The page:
Ali Birra

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Ali Birra
Birth name Ali Mahammed
Born (1947-09-29) September 29, 1947 (age 67)
Dire Dawa, Ethiopia
Genres World music
Instruments Singer
Years active 1961 - present
Labels Ethio Grooves

Ali Birra (Amharic: አሊ ቢራ? ; Oromo: Ali Birraa ;born September 29, 1947) is a famous Oromo singer, composer, poet and nationalist. He was born in Ganda Kore village in the city of Dire Dawa, Ethiopia.

Early life[edit]

Ali Birra was born in Dire Dawa (Ganda Kore).

His parents were separated when he was three years old, after which he was brought up by his father. He attended Arabic school as a child where he learnt Arabic language. He then enrolled in local academic school and pursued his education till the sixth grade.

In his early years, Ali used to do small on-street business so as to support himself as a means of livelihood. When he was 13, he joined Afran Qallo cultural group which was then oprerating unofficially to promote the Oromo music and culture. The first song that he sang on stage was called "Birra dha Bari'e" so that the people nicknamed him "Ali Birra," meaning "Ali the Spring". The Haile Selasie regime banned the group in 1965 and arrested some of its members. Ali escaped arrest and moved to Addis Ababa.

Life in Addis Ababa[edit]

After he settled in Addis Ababa, he was engaged in different activities along with singing. On this occasion, Ali came to know the nationalist Ahmad Taqi, and the latter bought him a guitar so that Ali could sing more widely. His fame increased dramatically throughout the city. He had ability to sing in Amharic, Arabic, Harari, and Somali languages, in addition to Oromo, his mother tongue. This had gained him appreciation from different personalities including Eyoel Yohannes, at the time the head of Kibur Zebegna, so that Eyoel recruited him as a solo singer in Oromo. He joined other famous singers such as Mahmoud Ahmed, Tilahun Gessesse and Bizunesh Bekele.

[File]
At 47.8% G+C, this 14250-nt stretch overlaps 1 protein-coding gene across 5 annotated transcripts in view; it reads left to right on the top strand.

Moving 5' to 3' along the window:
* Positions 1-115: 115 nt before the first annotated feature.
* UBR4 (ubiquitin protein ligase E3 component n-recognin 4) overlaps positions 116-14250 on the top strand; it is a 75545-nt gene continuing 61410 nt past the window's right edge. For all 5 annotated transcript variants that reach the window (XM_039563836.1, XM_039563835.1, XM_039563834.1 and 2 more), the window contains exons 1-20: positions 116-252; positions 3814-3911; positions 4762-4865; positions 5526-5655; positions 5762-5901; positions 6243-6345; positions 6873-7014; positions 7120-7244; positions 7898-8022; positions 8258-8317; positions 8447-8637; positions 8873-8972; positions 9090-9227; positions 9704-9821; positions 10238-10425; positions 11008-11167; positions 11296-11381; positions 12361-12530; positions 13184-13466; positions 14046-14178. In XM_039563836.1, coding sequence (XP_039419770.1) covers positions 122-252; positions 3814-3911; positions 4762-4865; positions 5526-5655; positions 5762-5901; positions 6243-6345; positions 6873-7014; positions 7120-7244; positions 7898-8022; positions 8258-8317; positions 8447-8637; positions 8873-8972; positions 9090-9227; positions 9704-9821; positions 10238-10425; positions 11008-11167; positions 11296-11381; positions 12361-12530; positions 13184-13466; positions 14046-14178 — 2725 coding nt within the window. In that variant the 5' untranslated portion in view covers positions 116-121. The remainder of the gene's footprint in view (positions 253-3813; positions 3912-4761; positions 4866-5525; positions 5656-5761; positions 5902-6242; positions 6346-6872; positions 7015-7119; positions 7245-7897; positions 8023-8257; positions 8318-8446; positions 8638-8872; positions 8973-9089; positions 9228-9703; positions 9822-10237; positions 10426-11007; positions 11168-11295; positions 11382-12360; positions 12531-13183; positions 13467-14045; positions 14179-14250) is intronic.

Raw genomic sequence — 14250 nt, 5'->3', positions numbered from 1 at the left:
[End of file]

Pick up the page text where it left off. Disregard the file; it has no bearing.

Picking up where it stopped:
While he was within the group, he could travel to all regions of the country and show his talent to his admirers. He also traveled to the Sudan repeatedly and sang with well-known celebrities like Mohammed Wardi. When he was in Addis Ababa, he would perform in large venues such as Hager Fiker and Ras Teyater, but following a discussion with his father, he left Addis Ababa. In the early 1970s, at the breakout of the Ethiopian revolution, Ahmad Taqi was killed in eastern Ethiopia while fighting the government army. Ali Birra mourned deeply and sang metaphorically,

Yaa Hundee Bareeda
Yaa Finxee Midhaga

(Hundee was another name for Ahmad Taqi.)

Ali Birra continued his career both as a musician and a composer. He produced his first album in 1971, the first in the history of Oromo music. He then recorded successful hits such as "Hin Yaadin", "Asabalee", "Ammalelee", and "Gamachu". His albums included Sudanese songs such as "Al-Habib Ween" and Harari songs such as "Yidenqal".

Out of Ethiopia[edit]

A Swedish admirer of Ali Birra, who had been a vice-secretary at the Swedish Embassy in Addis Ababa, asked him for marriage. Ali agreed and married her in 1985, her name was Birgitta Åström born in Stockholm, Sweden (21 July 1942 – 13 September 2009).[citation needed] In 1986, Ali's wife was transferred to Saudi Arabia, and Ali accompanied her to the country. But Ali faced difficulties in Saudi Arabia, and proceeded to Sweden, where he lived for two years. In 1988, he went to the United States to attend the Los Angeles Arts Academy. He graduated in 1990, and by 1992, he had released his first two albums outside of Ethiopia amid increasing international fame. He also conducted many concerts and festivals in many countries, including the 2005 Enkutatash (Ethiopian New Year) celebration at the Addis Sheraton.

As of August 2009, Ali Birra reported that he had recently been treated for colon cancer, but planned to continue performing music, in spite of reports that his most recent album would be his last.[1]

Awards[edit]

In 1995, Ali received the Toronto African Merits Award. In 2010, Ali received an honorary doctorate from Jimma University.[citation needed]

References[edit]

  1. ^ "Ethiopia: Ali Birra not quitting music". Jimma Times (Jimma). August 12, 2009. Archived from the original on 18 February 2012. Retrieved October 20, 2009.